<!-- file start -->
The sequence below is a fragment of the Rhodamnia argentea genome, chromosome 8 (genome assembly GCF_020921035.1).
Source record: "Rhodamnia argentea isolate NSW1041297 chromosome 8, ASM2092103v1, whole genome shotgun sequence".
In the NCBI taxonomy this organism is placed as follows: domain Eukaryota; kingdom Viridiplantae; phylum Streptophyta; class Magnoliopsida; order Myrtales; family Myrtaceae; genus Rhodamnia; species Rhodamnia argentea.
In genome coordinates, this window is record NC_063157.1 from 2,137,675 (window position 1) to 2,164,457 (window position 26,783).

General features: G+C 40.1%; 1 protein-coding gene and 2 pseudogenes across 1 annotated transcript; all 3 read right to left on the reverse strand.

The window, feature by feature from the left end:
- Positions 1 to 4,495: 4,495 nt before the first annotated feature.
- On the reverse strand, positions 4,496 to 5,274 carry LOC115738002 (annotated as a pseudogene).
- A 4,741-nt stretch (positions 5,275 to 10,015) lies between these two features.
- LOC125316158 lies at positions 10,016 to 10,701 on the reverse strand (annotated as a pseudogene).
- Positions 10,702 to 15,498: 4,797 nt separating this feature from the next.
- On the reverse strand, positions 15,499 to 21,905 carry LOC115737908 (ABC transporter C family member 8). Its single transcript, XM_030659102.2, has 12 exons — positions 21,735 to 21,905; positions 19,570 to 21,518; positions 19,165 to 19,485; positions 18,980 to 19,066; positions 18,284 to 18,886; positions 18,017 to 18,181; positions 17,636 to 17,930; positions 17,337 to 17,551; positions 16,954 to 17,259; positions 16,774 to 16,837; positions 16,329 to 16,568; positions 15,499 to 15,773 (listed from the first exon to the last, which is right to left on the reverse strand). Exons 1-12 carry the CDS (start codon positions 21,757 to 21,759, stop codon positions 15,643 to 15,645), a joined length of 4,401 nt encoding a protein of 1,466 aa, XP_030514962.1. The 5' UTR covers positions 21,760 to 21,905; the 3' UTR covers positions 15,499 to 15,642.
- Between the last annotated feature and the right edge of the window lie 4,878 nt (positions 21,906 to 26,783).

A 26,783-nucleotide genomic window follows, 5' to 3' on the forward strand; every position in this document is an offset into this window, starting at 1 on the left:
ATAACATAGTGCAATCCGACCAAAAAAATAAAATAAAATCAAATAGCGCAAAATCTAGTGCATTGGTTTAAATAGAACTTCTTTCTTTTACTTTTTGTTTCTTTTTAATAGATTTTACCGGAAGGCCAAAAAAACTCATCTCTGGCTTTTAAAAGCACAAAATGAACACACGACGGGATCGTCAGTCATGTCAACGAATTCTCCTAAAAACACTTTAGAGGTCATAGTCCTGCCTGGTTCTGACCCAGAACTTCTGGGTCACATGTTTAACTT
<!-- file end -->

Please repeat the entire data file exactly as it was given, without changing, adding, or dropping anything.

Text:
The sequence below is a fragment of the Rhodamnia argentea genome, chromosome 8 (genome assembly GCF_020921035.1).
Source record: "Rhodamnia argentea isolate NSW1041297 chromosome 8, ASM2092103v1, whole genome shotgun sequence".
In the NCBI taxonomy this organism is placed as follows: domain Eukaryota; kingdom Viridiplantae; phylum Streptophyta; class Magnoliopsida; order Myrtales; family Myrtaceae; genus Rhodamnia; species Rhodamnia argentea.
In genome coordinates, this window is record NC_063157.1 from 2,137,675 (window position 1) to 2,164,457 (window position 26,783).

General features: G+C 40.1%; 1 protein-coding gene and 2 pseudogenes across 1 annotated transcript; all 3 read right to left on the reverse strand.

The window, feature by feature from the left end:
- Positions 1 to 4,495: 4,495 nt before the first annotated feature.
- On the reverse strand, positions 4,496 to 5,274 carry LOC115738002 (annotated as a pseudogene).
- A 4,741-nt stretch (positions 5,275 to 10,015) lies between these two features.
- LOC125316158 lies at positions 10,016 to 10,701 on the reverse strand (annotated as a pseudogene).
- Positions 10,702 to 15,498: 4,797 nt separating this feature from the next.
- On the reverse strand, positions 15,499 to 21,905 carry LOC115737908 (ABC transporter C family member 8). Its single transcript, XM_030659102.2, has 12 exons — positions 21,735 to 21,905; positions 19,570 to 21,518; positions 19,165 to 19,485; positions 18,980 to 19,066; positions 18,284 to 18,886; positions 18,017 to 18,181; positions 17,636 to 17,930; positions 17,337 to 17,551; positions 16,954 to 17,259; positions 16,774 to 16,837; positions 16,329 to 16,568; positions 15,499 to 15,773 (listed from the first exon to the last, which is right to left on the reverse strand). Exons 1-12 carry the CDS (start codon positions 21,757 to 21,759, stop codon positions 15,643 to 15,645), a joined length of 4,401 nt encoding a protein of 1,466 aa, XP_030514962.1. The 5' UTR covers positions 21,760 to 21,905; the 3' UTR covers positions 15,499 to 15,642.
- Between the last annotated feature and the right edge of the window lie 4,878 nt (positions 21,906 to 26,783).

A 26,783-nucleotide genomic window follows, 5' to 3' on the forward strand; every position in this document is an offset into this window, starting at 1 on the left:
ATAACATAGTGCAATCCGACCAAAAAAATAAAATAAAATCAAATAGCGCAAAATCTAGTGCATTGGTTTAAATAGAACTTCTTTCTTTTACTTTTTGTTTCTTTTTAATAGATTTTACCGGAAGGCCAAAAAAACTCATCTCTGGCTTTTAAAAGCACAAAATGAACACACGACGGGATCGTCAGTCATGTCAACGAATTCTCCTAAAAACACTTTAGAGGTCATAGTCCTGCCTGGTTCTGACCCAGAACTTCTGGGTCACATGTTTAACTT